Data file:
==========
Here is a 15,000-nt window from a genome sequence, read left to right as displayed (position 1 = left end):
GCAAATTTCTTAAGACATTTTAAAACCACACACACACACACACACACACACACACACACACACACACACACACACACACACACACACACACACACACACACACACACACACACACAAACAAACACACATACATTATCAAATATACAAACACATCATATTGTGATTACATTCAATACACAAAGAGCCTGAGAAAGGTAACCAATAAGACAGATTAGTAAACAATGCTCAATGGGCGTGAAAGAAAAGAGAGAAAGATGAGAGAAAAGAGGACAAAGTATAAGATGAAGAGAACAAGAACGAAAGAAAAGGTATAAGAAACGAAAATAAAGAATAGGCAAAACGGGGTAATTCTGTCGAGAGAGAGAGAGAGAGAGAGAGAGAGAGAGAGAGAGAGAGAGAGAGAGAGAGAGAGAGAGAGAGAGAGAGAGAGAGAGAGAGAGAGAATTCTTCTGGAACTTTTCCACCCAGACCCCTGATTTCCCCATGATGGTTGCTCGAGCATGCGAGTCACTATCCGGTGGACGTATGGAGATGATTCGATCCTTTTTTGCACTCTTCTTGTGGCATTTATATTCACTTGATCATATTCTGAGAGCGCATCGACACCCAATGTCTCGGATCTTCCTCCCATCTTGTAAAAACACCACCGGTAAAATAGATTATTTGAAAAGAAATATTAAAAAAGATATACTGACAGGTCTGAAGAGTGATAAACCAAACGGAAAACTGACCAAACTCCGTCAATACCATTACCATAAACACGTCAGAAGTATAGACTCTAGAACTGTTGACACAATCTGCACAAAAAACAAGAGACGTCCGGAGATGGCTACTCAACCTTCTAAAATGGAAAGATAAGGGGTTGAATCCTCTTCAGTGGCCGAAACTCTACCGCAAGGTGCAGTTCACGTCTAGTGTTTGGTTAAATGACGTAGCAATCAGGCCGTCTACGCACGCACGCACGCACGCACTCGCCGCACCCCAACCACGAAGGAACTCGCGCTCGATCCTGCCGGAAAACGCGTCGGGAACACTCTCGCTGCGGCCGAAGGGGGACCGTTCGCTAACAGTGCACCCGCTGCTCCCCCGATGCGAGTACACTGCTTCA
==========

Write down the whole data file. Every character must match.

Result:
Here is a 15,000-nt window from a genome sequence, read left to right as displayed (position 1 = left end):
GCAAATTTCTTAAGACATTTTAAAACCACACACACACACACACACACACACACACACACACACACACACACACACACACACACACACACACACACACACACACACACACACACACAAACAAACACACATACATTATCAAATATACAAACACATCATATTGTGATTACATTCAATACACAAAGAGCCTGAGAAAGGTAACCAATAAGACAGATTAGTAAACAATGCTCAATGGGCGTGAAAGAAAAGAGAGAAAGATGAGAGAAAAGAGGACAAAGTATAAGATGAAGAGAACAAGAACGAAAGAAAAGGTATAAGAAACGAAAATAAAGAATAGGCAAAACGGGGTAATTCTGTCGAGAGAGAGAGAGAGAGAGAGAGAGAGAGAGAGAGAGAGAGAGAGAGAGAGAGAGAGAGAGAGAGAGAGAGAGAGAGAGAGAGAGAGAATTCTTCTGGAACTTTTCCACCCAGACCCCTGATTTCCCCATGATGGTTGCTCGAGCATGCGAGTCACTATCCGGTGGACGTATGGAGATGATTCGATCCTTTTTTGCACTCTTCTTGTGGCATTTATATTCACTTGATCATATTCTGAGAGCGCATCGACACCCAATGTCTCGGATCTTCCTCCCATCTTGTAAAAACACCACCGGTAAAATAGATTATTTGAAAAGAAATATTAAAAAAGATATACTGACAGGTCTGAAGAGTGATAAACCAAACGGAAAACTGACCAAACTCCGTCAATACCATTACCATAAACACGTCAGAAGTATAGACTCTAGAACTGTTGACACAATCTGCACAAAAAACAAGAGACGTCCGGAGATGGCTACTCAACCTTCTAAAATGGAAAGATAAGGGGTTGAATCCTCTTCAGTGGCCGAAACTCTACCGCAAGGTGCAGTTCACGTCTAGTGTTTGGTTAAATGACGTAGCAATCAGGCCGTCTACGCACGCACGCACGCACGCACTCGCCGCACCCCAACCACGAAGGAACTCGCGCTCGATCCTGCCGGAAAACGCGTCGGGAACACTCTCGCTGCGGCCGAAGGGGGACCGTTCGCTAACAGTGCACCCGCTGCTCCCCCGATGCGAGTACACTGCTTCA